(d) Threatening employees with disciplinary action for engaging in the distribution of Union literature during the non-worktime of employees, or in non-work areas of the plant.
* * * * * *
2. Take the following affirmative action designed to effectuate the policies of the Act:
(a) Make whole Dawn Towns for any loss of pay she may have suffered by reason of Respondent's discrimination against her, on January 9, 1968. * * *
(b) Preserve and make available to the Board * * * all payroll records * * * necessary to analyze, compute and determine the amount of backpay to which Dawn Towns may be entitled under the terms of this Trial Examiner's Decision.
(c) Post at its plant in Oshkosh, Wisconsin, copies of the notice * * marked "Appendix" * * * [to be] signed by Respondent's representative, be posted by the Respondent and maintained by it for 60 consecutive days thereafter in conspicuous places, including each of Respondent's bulletin boards. * * *
* * * * * *
(d) Notify the Regional Director * * * in writing, within 20 days from the date of the receipt of this Trial Examiner's Decision what steps the Respondent has taken to comply for [sic] the foregoing Recommended Order.
* * * * * *
* * * FURTHER ORDERED that the election, held on January 10, 1968 * * * be, and it hereby is, set aside, and that case be remanded to the Regional Director * * * for the purpose of conducting a new election at such time as he deems circumstances permit free choice of a bargaining representative.
The Union petitioned this court to review and enforce the Decision and Order of the Board and the Board has filed a cross-application for enforcement of its Order. The two cases were consolidated by order of this court.
Hereafter the issues are divided into three categories, to wit: I, those raised by the Union with respect to the Board's findings in the unfair labor practices case; II, those raised by the Company regarding the unfair labor practices case; and III, those raised in regards to the representation case.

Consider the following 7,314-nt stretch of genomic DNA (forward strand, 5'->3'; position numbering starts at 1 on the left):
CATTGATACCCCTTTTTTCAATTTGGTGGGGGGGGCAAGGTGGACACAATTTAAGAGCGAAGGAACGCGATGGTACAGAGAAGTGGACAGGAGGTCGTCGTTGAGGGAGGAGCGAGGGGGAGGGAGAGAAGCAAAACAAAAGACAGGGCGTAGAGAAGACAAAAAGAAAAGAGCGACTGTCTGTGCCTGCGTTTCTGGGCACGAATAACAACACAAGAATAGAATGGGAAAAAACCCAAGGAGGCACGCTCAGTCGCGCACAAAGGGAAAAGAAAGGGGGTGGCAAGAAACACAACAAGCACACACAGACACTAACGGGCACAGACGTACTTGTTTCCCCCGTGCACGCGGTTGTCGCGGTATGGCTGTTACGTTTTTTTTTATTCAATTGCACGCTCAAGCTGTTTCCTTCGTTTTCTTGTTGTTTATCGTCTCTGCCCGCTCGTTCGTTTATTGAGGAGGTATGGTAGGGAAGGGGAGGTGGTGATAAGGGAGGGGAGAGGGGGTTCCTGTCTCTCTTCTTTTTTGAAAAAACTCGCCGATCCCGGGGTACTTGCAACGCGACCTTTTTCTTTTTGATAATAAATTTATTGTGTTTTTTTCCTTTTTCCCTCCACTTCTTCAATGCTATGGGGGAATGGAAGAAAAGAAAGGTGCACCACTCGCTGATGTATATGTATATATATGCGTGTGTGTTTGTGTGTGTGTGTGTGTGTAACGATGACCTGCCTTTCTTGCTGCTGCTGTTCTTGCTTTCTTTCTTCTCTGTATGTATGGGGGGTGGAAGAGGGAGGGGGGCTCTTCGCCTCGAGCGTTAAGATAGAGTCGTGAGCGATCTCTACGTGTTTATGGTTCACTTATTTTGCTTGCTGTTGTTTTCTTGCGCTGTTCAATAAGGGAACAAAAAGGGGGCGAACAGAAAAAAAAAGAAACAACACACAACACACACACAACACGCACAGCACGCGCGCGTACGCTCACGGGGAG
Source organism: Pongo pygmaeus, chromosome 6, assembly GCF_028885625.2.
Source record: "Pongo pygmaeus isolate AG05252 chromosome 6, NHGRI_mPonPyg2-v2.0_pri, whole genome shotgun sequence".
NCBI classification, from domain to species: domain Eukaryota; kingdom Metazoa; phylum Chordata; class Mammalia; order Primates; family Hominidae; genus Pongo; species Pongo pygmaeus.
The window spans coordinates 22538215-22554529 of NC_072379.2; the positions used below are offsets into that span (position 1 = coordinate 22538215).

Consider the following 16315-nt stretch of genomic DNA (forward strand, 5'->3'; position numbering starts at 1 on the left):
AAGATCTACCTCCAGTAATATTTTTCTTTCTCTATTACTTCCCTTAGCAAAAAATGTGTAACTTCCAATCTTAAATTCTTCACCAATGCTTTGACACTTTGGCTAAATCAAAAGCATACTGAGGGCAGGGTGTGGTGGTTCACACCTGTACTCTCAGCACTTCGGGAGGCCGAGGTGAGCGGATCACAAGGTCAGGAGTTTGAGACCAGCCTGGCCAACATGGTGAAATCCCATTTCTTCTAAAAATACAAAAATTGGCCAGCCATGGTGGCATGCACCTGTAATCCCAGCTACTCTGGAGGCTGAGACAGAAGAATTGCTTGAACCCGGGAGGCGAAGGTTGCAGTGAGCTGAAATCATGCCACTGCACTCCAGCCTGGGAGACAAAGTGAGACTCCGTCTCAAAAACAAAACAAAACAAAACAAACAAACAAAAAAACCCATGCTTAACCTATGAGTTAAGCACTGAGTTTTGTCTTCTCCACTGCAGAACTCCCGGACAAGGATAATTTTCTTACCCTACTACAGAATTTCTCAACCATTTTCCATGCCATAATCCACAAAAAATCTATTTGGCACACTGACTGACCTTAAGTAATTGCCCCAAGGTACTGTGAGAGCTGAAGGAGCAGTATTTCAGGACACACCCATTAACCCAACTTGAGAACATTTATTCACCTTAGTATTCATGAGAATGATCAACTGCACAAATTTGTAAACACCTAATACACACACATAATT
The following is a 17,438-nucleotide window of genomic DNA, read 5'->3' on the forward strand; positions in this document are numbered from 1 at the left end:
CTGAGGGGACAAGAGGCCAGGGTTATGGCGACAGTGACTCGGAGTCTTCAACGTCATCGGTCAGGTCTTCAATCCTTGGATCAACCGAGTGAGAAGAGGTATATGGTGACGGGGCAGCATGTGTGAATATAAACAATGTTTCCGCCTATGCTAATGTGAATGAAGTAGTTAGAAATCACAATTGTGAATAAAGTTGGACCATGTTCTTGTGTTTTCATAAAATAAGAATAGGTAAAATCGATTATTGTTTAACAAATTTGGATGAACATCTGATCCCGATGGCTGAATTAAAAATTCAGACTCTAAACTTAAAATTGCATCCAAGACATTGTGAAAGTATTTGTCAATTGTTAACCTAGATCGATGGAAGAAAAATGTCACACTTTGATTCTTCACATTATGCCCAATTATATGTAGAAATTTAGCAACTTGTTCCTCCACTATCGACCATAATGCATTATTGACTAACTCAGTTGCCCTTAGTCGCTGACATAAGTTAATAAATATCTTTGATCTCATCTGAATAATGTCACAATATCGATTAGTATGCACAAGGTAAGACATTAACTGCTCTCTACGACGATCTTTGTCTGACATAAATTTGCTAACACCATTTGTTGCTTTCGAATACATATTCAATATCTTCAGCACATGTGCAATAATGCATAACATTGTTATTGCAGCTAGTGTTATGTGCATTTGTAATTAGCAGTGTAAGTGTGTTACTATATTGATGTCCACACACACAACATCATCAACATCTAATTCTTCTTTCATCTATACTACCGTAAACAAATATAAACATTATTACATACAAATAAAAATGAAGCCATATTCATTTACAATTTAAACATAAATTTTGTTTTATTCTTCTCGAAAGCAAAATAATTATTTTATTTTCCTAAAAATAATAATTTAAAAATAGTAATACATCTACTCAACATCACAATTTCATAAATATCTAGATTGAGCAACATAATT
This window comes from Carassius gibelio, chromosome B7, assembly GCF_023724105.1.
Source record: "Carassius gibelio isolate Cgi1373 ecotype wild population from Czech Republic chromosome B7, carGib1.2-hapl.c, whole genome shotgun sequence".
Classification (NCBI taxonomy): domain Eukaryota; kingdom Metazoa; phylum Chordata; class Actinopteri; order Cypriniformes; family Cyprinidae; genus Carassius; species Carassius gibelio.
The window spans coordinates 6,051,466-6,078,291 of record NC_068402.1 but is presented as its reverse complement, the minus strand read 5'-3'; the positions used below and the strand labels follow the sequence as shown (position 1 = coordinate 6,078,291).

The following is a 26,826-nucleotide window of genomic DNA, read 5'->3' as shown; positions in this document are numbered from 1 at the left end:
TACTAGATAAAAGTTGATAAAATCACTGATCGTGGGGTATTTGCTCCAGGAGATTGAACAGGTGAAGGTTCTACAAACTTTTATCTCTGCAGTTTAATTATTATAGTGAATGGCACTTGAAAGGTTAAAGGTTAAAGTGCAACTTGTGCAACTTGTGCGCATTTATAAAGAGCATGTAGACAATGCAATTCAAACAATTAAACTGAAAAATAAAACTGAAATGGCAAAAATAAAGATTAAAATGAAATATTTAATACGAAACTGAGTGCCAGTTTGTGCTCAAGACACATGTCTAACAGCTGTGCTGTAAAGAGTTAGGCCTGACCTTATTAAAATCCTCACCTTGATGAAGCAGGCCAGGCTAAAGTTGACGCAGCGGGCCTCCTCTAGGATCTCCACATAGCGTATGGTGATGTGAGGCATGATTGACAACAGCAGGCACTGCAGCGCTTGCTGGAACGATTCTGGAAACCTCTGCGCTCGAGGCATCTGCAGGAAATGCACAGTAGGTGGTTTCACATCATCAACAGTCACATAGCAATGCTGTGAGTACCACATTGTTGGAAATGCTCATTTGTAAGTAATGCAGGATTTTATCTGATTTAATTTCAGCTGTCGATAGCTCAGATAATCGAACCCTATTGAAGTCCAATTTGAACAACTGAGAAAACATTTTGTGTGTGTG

* First, the Union challenges the Board's finding that certain wage increases granted to the employees of the Company near the time of the election were not intended to influence the result of the January 10th election and hence did not violate section 8(a) (1) of the Act.5
On December 15, 1967, the Company granted approximately fifty of its employees (about one-third of the whole unit) unannounced wage increases for the pay period beginning November 26, ending December 9 and payable December 25th. The Union contends, and the Trial Examiner so found, that the wage increases were intended to illegally influence the January 10 election. The Board, in its decision, rejected the Trial Examiner's findings on the issue. It was uncontradicted that the Company's decision to increase wages occurred three months prior to the filing of the Union's petition for representation. There was also testimony to the effect that the wage increases in question were just one step in a general plan design to meet the new minimum wage requirements scheduled to go into effect in February of 1968, and, in accordance with past practice of the Company, to do so prior to the effective date of the revised act, so as to enable the Company to compete with the rest of the industry for qualified personnel; and, maintain wage differentials among the employees. Although it is true that all but a few of the employees were already above the new minimum wage requirement when the raises were given, it is not unreasonable to assume, as the Board did, that one objective of a valid scheme might be completely achieved before the others. We find it significant that the payment period in question was the fourth step in a five step plan.6 It is of further significance that the Company informed the Union of their intention to pay the wage increase at a labor-management meeting two days prior to December 15 and the Union representatives did not object.